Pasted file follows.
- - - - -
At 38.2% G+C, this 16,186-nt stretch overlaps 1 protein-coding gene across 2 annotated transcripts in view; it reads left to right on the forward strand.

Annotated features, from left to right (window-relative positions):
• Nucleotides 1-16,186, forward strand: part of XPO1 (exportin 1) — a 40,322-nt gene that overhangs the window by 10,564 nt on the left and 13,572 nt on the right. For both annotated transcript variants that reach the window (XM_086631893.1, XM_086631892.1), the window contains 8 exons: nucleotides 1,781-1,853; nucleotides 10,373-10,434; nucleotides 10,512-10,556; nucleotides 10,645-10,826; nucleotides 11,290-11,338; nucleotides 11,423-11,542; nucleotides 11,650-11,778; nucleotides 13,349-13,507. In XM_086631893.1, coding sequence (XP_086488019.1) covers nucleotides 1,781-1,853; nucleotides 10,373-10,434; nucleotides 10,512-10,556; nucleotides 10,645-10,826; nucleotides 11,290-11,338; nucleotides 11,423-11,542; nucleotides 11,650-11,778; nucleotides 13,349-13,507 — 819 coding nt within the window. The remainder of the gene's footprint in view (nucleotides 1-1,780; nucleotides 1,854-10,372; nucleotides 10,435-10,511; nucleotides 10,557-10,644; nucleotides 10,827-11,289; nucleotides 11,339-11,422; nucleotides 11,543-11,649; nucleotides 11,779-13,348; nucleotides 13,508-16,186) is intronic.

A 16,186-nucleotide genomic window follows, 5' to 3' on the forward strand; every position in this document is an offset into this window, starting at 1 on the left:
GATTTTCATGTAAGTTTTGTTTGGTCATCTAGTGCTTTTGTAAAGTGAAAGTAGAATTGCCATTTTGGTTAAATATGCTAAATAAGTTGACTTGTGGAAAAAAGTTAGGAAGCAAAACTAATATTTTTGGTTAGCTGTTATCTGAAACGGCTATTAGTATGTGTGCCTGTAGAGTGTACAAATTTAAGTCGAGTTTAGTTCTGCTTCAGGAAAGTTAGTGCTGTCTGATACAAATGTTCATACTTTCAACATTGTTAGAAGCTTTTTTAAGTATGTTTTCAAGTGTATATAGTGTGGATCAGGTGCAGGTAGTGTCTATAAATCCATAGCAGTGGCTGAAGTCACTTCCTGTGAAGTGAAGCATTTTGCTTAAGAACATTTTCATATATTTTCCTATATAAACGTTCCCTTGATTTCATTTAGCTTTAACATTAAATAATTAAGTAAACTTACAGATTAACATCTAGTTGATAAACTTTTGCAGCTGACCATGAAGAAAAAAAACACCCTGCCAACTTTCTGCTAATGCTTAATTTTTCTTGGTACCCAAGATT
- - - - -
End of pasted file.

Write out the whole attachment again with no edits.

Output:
At 38.2% G+C, this 16,186-nt stretch overlaps 1 protein-coding gene across 2 annotated transcripts in view; it reads left to right on the forward strand.

Annotated features, from left to right (window-relative positions):
• Nucleotides 1-16,186, forward strand: part of XPO1 (exportin 1) — a 40,322-nt gene that overhangs the window by 10,564 nt on the left and 13,572 nt on the right. For both annotated transcript variants that reach the window (XM_086631893.1, XM_086631892.1), the window contains 8 exons: nucleotides 1,781-1,853; nucleotides 10,373-10,434; nucleotides 10,512-10,556; nucleotides 10,645-10,826; nucleotides 11,290-11,338; nucleotides 11,423-11,542; nucleotides 11,650-11,778; nucleotides 13,349-13,507. In XM_086631893.1, coding sequence (XP_086488019.1) covers nucleotides 1,781-1,853; nucleotides 10,373-10,434; nucleotides 10,512-10,556; nucleotides 10,645-10,826; nucleotides 11,290-11,338; nucleotides 11,423-11,542; nucleotides 11,650-11,778; nucleotides 13,349-13,507 — 819 coding nt within the window. The remainder of the gene's footprint in view (nucleotides 1-1,780; nucleotides 1,854-10,372; nucleotides 10,435-10,511; nucleotides 10,557-10,644; nucleotides 10,827-11,289; nucleotides 11,339-11,422; nucleotides 11,543-11,649; nucleotides 11,779-13,348; nucleotides 13,508-16,186) is intronic.

A 16,186-nucleotide genomic window follows, 5' to 3' on the forward strand; every position in this document is an offset into this window, starting at 1 on the left:
GATTTTCATGTAAGTTTTGTTTGGTCATCTAGTGCTTTTGTAAAGTGAAAGTAGAATTGCCATTTTGGTTAAATATGCTAAATAAGTTGACTTGTGGAAAAAAGTTAGGAAGCAAAACTAATATTTTTGGTTAGCTGTTATCTGAAACGGCTATTAGTATGTGTGCCTGTAGAGTGTACAAATTTAAGTCGAGTTTAGTTCTGCTTCAGGAAAGTTAGTGCTGTCTGATACAAATGTTCATACTTTCAACATTGTTAGAAGCTTTTTTAAGTATGTTTTCAAGTGTATATAGTGTGGATCAGGTGCAGGTAGTGTCTATAAATCCATAGCAGTGGCTGAAGTCACTTCCTGTGAAGTGAAGCATTTTGCTTAAGAACATTTTCATATATTTTCCTATATAAACGTTCCCTTGATTTCATTTAGCTTTAACATTAAATAATTAAGTAAACTTACAGATTAACATCTAGTTGATAAACTTTTGCAGCTGACCATGAAGAAAAAAAACACCCTGCCAACTTTCTGCTAATGCTTAATTTTTCTTGGTACCCAAGATT